Vault is an intricate system with numerous distinct components. This page details the system architecture and hopes to assist Vault users and developers to build a mental model while understanding the theory of operation.
Note: This page covers the technical details of Vault. The descriptions and elements contained within are for users that wish to learn about Vault without having to reference the source code. Although not required, we encourage all users and operators to review the provided information before using Vault due to its significance in an environment.
The diagram below illustrates the intricacies and distinct components of Vault.
Vault’s encryption layer, referred to as the barrier, is responsible for encrypting and decrypting Vault data. When the Vault server starts, it writes data to its storage backend. Since the storage backend resides outside the barrier, it’s considered untrusted so Vault will encrypt the data before it sends them to the storage backend. This mechanism ensures that if a malicious attacker attempts to gain access to the storage backend, the data cannot be compromised since it remains encrypted, until Vault decrypts the data. The storage backend provides a durable data persistent layer where data is secured and available across server restarts.
When a Vault server is started, it begins in a sealed state. Before any operation can be performed on Vault, it must be unsealed. This is done by providing the unseal keys. During the Vault initialization, it generates an encryption key, which is used to protect all Vault data. This key is protected by a root key that is stored alongside all other Vault data, but is encrypted by another mechanism: the unseal key.
By default, Vault uses Shamir's Secret Sharing to split the unseal key into a configured number of shards (key shares or unseal keys). A precise number of shards are required to reconstruct the unseal key, which is then used to decrypt the Vault's root key.
Refer to the Seal/Unseal documentation for further details.
The number of shares and the minimum number of shards required can both be specified. Shamir's technique can be disabled, and the root key can be used directly for unsealing. Once Vault retrieves the encryption key, it decrypts the data in the storage backend, and enters the unsealed state. Once unsealed, Vault loads the configured audit devices, auth methods, and secrets engines.
Note: The default Vault configuration uses a Shamir seal; however, Vault can be auto unsealed by a trusted cloud key management system (KMS) or hardware security module (HSM) to increase security.
The configuration of the audit devices, auth methods, and secrets engines are security sensitive and are stored in Vault. Users with permissions can modify them and cannot be specified outside of the barrier. By storing them in Vault, changes are protected by the ACL system and tracked by audit logs.
Requests may be processed from the HTTP API to the core once Vault is unsealed. The core manages the flow of requests through the system, enforce ACLs, and ensure audit logging is done.
When a client first connects to Vault, the client needs to authenticate. Vault provides configurable auth methods and offers flexibility within the authentication mechanism used. Mechanisms such as username/password or GitHub may be used for operators, while applications may use public/private keys or tokens to authenticate. An authentication request that flows through the core and into an auth method determines if the request is valid and returns a list of associated policies.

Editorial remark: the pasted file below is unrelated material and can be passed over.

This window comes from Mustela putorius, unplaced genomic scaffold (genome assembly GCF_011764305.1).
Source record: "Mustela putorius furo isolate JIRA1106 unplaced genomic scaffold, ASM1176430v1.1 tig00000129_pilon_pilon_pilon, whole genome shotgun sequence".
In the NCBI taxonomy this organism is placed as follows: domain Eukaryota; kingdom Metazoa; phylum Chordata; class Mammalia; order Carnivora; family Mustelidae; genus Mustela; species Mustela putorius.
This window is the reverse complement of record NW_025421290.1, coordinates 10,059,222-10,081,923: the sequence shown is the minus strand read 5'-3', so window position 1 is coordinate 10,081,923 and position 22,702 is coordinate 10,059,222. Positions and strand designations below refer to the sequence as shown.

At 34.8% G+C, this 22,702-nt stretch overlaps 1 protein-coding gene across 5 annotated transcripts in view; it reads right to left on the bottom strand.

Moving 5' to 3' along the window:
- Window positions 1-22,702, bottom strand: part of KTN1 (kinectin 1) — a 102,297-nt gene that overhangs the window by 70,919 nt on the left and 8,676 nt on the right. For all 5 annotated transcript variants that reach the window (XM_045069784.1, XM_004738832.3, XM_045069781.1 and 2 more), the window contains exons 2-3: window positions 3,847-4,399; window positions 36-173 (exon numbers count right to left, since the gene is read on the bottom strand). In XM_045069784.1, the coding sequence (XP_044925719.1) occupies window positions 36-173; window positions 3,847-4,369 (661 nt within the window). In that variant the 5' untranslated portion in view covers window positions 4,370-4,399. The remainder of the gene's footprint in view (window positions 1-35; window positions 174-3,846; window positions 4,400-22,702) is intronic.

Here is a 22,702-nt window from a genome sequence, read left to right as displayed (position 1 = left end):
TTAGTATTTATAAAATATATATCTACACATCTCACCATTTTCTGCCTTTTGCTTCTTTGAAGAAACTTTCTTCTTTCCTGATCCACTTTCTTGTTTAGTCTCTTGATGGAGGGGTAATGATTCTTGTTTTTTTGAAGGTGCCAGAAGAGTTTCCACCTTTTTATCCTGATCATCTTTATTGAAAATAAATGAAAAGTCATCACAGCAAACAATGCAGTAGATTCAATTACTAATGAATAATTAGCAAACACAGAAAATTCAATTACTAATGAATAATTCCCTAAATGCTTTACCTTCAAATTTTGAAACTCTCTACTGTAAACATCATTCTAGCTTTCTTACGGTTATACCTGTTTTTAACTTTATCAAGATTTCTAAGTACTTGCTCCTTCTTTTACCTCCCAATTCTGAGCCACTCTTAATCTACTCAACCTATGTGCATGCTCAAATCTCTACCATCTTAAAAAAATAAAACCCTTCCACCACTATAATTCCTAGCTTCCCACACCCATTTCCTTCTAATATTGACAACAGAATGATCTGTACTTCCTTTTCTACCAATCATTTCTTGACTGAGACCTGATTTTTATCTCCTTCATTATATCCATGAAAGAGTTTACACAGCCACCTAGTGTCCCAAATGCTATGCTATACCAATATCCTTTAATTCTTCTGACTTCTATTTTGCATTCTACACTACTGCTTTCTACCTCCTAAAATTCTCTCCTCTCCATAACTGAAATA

Policies are just a named ACL rule. For example, the "root" policy is built-in
and permits access to all resources. You may create any number of named policies
with fine-grained control over paths. Vault operates in an allowed-access mode, meaning the action is not allowed unless access is granted via a policy explicitly. Since a user may have multiple policies associated, actions are allowed when policy permits. Policies are stored and managed by an internal
policy store. This internal store is affected through the system backend,
which is always mounted at
Once authentication takes place and an auth method provides a set of applicable policies, a new client token is generated and managed by the token store. This client token is used to make future requests. This token method is similar to a cookie sent by a website when a user logs in. Depending on the auth method configuration, the client token may have a lease associated with it, and may need to be renewed periodically to avoid invalidation.
Once authenticated, requests are made by providing the client token. The client token is used to verify the client, ensuring they are authorized while loading the relevant policies. The policies are used to authorize the client request. The request is then routed to the secrets engine, which is processed depending on its type. When the secrets engine returns the secret, the core registers it with the expiration manager and attaches a lease ID. Clients use the lease ID to renew or revoke their secret. The expiration manager automatically revokes the secret if a client allows the lease to expire.
The core logs requests and responses to the audit broker, distributing the requests to all configured audit devices. Outside of the request flow, the core performs specific background activities. Lease management is critical, allowing expired client tokens or secrets to be revoked automatically. Additionally, Vault handles specific partial-failure cases by using write-ahead logging with a rollback manager. This is managed transparently within the core and is not user-visible.
- To learn more about each components and sub-systems within Vault, select a topic from the left-navigation menu.
- For in depth details, consult the code.
- To get started with Vault, try out our Getting Started tutorial.